I haven't run across any fakes yet...and I certainly don't want to get arrested. Now that I think about it...I may not have the nerve to spend it. OR...I might stick it into a stamp machine & get a handful of dollar coins. Either way...bad idea.
Posted by Maegan  in  Tampa, FL - USA  on  Mon Dec 06, 2004  at  02:57 PM
Canadian Tire Money can also be used as rteal currency at lick's restaurants.
Posted by mr man  on  Mon Dec 06, 2004  at  03:51 PM
...and in the U.S. we can't find a use for all the damn Canadian change.
Posted by Maegan  in  Tampa, FL - USA  on  Mon Dec 06, 2004  at  04:29 PM
We had someone at my school try to pass a fake dollar bill in to the change machine one time.
Posted by Dany  in  Texas  on  Mon Dec 06, 2004  at  06:15 PM
Yeah, I've got some real Canadian money I can't spend (nobody in Texas wants it). Do you s'pose I could get somebody to give me some of those tire bucks for it?
Posted by Big Gary C  in  Dallas, Texas  on  Mon Dec 06, 2004  at  07:53 PM
Ahh, the largest Canadian Tire bill I have received or seen is $2 (not from an ATM). The smallest Canadian bill I have received from an ATM is $10. Sorry, does not add up.
Posted by Jim  in  Canada  on  Tue Dec 14, 2004  at  12:00 PM
Just as a funny, I know for a fact that coins from Panama, (the country, not the city), are made to US metal specifications and do work in vending machines. They use American dollar bills in Panama and the economy is based on the dollar. However, your dollar goes much farther there so it would be a losing proposition to use their coins here.
Posted by Evan  in  USA  on  Tue Dec 14, 2004  at  05:18 PM
That smells like bullshit to me. ATM always give real cash, they just don't give Canadian Tire Money.
Posted by Tag  on  Fri Jun 16, 2006  at  08:27 PM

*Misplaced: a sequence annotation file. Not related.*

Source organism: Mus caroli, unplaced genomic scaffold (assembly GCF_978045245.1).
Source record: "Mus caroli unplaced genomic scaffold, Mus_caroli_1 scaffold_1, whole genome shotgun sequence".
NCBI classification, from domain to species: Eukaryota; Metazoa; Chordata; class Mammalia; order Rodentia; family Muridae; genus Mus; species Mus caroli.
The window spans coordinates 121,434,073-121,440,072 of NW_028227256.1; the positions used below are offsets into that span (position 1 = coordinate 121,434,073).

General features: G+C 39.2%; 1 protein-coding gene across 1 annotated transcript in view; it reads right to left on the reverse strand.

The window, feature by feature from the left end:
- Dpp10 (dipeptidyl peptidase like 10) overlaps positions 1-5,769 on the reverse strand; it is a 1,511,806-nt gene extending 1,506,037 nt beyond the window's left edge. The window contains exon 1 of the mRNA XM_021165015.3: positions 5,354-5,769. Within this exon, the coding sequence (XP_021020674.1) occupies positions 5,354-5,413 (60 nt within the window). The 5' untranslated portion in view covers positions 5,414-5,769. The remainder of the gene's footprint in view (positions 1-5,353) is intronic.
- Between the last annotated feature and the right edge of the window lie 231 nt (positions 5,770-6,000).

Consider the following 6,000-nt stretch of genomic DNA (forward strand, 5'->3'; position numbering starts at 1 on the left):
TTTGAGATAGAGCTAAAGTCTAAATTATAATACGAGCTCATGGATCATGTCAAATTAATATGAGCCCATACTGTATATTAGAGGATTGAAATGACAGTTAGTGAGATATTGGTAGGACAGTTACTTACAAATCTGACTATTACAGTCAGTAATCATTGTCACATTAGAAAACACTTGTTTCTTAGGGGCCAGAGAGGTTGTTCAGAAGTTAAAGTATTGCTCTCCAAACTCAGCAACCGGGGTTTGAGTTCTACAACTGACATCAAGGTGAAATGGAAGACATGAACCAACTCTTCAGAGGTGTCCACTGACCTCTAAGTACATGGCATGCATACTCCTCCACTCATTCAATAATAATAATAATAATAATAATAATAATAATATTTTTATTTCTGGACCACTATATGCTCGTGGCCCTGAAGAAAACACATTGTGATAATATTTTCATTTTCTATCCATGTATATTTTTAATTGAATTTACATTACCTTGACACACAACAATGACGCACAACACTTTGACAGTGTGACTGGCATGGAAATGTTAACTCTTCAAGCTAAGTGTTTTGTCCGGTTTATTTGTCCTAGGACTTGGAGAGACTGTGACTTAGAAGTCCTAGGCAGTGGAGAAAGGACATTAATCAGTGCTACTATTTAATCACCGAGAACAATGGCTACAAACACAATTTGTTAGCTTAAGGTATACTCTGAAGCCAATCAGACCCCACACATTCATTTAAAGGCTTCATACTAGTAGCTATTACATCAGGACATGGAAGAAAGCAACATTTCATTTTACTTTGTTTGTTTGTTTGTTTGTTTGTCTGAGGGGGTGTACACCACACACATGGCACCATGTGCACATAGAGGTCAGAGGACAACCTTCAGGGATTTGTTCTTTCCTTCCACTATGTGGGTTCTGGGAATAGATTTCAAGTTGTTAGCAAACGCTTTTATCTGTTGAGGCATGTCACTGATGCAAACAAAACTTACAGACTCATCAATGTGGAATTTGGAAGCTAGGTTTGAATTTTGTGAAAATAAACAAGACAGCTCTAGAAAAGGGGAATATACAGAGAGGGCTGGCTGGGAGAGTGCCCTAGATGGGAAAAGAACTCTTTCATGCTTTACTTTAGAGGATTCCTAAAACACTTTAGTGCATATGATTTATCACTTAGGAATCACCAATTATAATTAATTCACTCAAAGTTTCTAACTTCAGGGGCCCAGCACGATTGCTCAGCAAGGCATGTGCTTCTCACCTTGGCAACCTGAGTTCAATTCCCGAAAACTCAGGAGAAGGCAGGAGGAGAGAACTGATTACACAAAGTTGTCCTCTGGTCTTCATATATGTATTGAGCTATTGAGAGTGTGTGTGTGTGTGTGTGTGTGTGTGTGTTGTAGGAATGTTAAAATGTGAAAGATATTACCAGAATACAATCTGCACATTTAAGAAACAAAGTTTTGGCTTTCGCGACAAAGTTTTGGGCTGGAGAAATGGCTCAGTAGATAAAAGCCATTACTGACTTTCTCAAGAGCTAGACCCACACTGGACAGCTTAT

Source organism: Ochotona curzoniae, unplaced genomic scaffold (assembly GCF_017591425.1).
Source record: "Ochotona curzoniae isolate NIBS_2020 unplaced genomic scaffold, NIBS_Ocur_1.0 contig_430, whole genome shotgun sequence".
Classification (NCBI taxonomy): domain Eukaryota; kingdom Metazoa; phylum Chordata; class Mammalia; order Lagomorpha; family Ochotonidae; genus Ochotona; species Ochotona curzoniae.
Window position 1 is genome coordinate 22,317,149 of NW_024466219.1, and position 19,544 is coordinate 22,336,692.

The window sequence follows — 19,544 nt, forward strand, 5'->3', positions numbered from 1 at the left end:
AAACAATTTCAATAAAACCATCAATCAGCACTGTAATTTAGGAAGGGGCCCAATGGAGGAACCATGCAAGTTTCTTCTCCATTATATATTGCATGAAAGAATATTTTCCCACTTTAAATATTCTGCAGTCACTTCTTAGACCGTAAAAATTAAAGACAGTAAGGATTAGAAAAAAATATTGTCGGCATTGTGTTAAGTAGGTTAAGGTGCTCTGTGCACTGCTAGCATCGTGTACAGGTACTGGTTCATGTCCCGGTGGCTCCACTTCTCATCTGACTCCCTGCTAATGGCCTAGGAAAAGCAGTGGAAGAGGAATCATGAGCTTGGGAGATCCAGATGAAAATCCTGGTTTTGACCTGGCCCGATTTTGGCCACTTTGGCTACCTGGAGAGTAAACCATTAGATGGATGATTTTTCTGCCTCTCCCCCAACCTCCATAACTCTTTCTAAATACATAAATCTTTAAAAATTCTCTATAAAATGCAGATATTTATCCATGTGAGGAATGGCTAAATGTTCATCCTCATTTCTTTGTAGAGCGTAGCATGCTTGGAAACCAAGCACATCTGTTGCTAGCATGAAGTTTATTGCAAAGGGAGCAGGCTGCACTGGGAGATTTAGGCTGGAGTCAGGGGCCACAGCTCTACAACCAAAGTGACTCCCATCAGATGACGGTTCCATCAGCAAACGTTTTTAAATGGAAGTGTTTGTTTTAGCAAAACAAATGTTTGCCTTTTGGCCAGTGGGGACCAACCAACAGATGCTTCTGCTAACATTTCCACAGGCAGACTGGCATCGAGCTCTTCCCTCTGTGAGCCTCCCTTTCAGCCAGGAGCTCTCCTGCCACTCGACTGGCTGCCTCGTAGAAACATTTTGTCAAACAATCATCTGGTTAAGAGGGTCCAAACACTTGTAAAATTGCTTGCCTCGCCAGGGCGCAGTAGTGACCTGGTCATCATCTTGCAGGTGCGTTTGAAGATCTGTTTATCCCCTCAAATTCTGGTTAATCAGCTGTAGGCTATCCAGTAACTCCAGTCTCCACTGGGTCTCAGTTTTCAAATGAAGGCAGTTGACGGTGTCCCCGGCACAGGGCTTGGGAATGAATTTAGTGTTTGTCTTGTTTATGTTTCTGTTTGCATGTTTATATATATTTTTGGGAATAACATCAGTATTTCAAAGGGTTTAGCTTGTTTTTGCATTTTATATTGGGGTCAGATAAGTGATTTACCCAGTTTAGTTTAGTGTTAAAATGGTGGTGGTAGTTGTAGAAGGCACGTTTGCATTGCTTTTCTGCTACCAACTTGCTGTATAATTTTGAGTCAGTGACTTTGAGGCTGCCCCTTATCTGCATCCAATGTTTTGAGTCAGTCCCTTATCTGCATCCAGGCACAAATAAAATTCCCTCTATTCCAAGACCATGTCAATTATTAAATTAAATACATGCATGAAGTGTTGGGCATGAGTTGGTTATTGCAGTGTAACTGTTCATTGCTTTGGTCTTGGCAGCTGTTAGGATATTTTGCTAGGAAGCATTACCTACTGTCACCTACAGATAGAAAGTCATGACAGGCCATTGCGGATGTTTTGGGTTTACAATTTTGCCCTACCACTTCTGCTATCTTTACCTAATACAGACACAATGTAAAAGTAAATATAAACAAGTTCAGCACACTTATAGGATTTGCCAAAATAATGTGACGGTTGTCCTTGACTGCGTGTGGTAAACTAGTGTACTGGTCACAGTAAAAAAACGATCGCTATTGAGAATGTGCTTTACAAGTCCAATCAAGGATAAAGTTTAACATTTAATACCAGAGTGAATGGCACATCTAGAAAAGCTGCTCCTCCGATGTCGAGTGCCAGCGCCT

EW MAN.. LISNTE TO ME EVYER ONE!!! I DEAL WIHT THE MOENYS. AND WHERE IGET MY MOPNEY U DONT NO IF IT IS REAL OR NOT.. BUT WHEN YOU GET HOME AT NIHGT NAD CHEKC YOUR MONEY THEN U CAN CHECK IT IF ITS FAKE OR NOT.. AND WHEN ITS FAKE I STRONLY ADVIST TO TRY TO PASS IIT ON.. I NO ITS WRONG BUT ITS HTE BEST U CAN DO.... BEUCASE HTE KINDA OF MOEY I DELA WIHT IS A LOT($200 TO $1000) A DAY OS YE. THATHS MY ADVIST
Posted by RASTA  in  ONTARIO  on  Wed Jun 27, 2007  at  02:51 AM
I doubt an atm would pass Canadian Tire money...
BTW can't you spend canadian quarters in the US?? And I can't imagine having 1 dollar bills instead of coins...how odd. and no Twoonies! I feel sorry for you USA people raspberry
Posted by Paul  in  Ontario  on  Wed Jan 30, 2008  at  10:35 PM
one time i got counterfeit money when i was about 12 i guess it was a fake five i thought i looked alright and the paper felt similar but it didn't have the raised ink feeling so i shreaded it i with i would have known what to do with like give it to the police oh well its too late now
Posted by Mike  in  Maryland  on  Tue Apr 08, 2008  at  12:45 PM
I've been a CIBC customer for the last 10 years and I never had problem with them. This story is funny though - you need a lot of Canadian Tire money to compensate you even for the smallest real bill smile.
Posted by CIBC customer  in  Canada  on  Wed Aug 27, 2008  at  11:06 AM